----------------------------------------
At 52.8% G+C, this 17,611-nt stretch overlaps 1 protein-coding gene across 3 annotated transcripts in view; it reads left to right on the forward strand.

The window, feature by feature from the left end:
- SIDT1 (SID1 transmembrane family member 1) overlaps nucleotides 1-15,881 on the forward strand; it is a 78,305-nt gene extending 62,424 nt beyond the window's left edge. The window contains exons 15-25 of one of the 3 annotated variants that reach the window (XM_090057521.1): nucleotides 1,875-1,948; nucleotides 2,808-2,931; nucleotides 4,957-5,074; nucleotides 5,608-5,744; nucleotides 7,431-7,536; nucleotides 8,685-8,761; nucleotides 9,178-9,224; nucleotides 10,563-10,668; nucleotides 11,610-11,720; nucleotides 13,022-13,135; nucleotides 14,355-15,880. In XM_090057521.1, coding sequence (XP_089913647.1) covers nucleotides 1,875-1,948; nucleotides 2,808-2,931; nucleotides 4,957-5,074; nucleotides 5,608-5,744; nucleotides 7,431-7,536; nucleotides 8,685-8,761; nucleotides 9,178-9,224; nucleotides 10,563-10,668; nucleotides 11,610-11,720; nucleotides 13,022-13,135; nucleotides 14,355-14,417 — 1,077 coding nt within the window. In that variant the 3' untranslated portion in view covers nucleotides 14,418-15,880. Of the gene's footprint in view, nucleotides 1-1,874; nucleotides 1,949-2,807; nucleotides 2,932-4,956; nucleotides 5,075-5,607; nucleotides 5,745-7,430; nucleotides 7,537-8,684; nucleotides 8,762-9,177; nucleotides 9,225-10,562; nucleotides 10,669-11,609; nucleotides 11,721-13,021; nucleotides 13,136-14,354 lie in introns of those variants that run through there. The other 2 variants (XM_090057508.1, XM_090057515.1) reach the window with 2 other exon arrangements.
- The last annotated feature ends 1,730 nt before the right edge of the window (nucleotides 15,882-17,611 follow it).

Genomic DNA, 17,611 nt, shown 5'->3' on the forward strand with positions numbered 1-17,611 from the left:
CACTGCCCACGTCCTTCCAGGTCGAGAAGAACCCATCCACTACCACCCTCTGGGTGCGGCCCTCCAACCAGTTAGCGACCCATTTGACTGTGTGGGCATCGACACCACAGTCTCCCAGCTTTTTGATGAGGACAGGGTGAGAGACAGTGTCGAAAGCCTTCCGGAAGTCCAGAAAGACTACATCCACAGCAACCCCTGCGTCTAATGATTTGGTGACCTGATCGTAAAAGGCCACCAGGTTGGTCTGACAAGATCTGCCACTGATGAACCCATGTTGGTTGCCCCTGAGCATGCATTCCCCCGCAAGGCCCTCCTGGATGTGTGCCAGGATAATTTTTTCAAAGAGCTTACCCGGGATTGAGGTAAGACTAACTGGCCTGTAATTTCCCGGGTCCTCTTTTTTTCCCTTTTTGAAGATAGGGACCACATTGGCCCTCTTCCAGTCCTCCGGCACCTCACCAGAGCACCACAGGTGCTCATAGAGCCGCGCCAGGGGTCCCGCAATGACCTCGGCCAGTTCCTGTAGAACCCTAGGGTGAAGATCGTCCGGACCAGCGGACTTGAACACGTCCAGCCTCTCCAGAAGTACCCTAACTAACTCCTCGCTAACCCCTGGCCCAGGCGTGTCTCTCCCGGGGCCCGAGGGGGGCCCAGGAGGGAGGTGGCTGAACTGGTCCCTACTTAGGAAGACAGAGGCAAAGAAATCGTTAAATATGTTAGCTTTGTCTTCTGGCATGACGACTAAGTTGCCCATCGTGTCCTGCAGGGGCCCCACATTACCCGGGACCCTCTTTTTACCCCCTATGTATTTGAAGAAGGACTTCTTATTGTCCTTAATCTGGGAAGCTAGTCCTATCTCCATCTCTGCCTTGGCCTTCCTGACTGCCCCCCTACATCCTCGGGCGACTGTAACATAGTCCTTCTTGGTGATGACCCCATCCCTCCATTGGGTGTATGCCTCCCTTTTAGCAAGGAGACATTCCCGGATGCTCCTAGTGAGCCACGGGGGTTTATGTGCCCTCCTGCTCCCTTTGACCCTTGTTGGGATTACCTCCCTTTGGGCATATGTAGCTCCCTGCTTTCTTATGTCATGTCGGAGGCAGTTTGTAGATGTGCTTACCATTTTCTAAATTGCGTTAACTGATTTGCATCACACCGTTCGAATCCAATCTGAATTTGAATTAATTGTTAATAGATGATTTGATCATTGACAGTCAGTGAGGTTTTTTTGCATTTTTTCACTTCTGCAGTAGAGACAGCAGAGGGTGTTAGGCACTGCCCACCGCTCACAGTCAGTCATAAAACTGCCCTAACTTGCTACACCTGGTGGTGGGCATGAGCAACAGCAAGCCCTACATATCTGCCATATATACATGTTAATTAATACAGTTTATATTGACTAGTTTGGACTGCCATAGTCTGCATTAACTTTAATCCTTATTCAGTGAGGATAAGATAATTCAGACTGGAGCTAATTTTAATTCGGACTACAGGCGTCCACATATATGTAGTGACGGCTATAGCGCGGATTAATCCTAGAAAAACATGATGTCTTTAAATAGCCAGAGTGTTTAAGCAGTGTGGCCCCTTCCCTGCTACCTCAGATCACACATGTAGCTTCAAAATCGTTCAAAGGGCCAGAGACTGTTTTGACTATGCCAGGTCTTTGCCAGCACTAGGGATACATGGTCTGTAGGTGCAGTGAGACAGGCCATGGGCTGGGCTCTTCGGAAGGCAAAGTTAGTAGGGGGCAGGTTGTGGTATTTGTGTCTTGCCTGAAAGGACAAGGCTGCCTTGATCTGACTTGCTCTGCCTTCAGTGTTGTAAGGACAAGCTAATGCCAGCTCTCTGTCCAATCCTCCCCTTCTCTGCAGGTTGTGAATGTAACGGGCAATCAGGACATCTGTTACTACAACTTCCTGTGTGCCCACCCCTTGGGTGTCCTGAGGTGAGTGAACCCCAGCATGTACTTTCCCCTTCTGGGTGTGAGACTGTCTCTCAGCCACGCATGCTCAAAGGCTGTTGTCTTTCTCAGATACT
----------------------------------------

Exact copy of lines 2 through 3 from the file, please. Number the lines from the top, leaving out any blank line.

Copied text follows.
The window, feature by feature from the left end:
- SIDT1 (SID1 transmembrane family member 1) overlaps nucleotides 1-15,881 on the forward strand; it is a 78,305-nt gene extending 62,424 nt beyond the window's left edge. The window contains exons 15-25 of one of the 3 annotated variants that reach the window (XM_090057521.1): nucleotides 1,875-1,948; nucleotides 2,808-2,931; nucleotides 4,957-5,074; nucleotides 5,608-5,744; nucleotides 7,431-7,536; nucleotides 8,685-8,761; nucleotides 9,178-9,224; nucleotides 10,563-10,668; nucleotides 11,610-11,720; nucleotides 13,022-13,135; nucleotides 14,355-15,880. In XM_090057521.1, coding sequence (XP_089913647.1) covers nucleotides 1,875-1,948; nucleotides 2,808-2,931; nucleotides 4,957-5,074; nucleotides 5,608-5,744; nucleotides 7,431-7,536; nucleotides 8,685-8,761; nucleotides 9,178-9,224; nucleotides 10,563-10,668; nucleotides 11,610-11,720; nucleotides 13,022-13,135; nucleotides 14,355-14,417 — 1,077 coding nt within the window. In that variant the 3' untranslated portion in view covers nucleotides 14,418-15,880. Of the gene's footprint in view, nucleotides 1-1,874; nucleotides 1,949-2,807; nucleotides 2,932-4,956; nucleotides 5,075-5,607; nucleotides 5,745-7,430; nucleotides 7,537-8,684; nucleotides 8,762-9,177; nucleotides 9,225-10,562; nucleotides 10,669-11,609; nucleotides 11,721-13,021; nucleotides 13,136-14,354 lie in introns of those variants that run through there. The other 2 variants (XM_090057508.1, XM_090057515.1) reach the window with 2 other exon arrangements.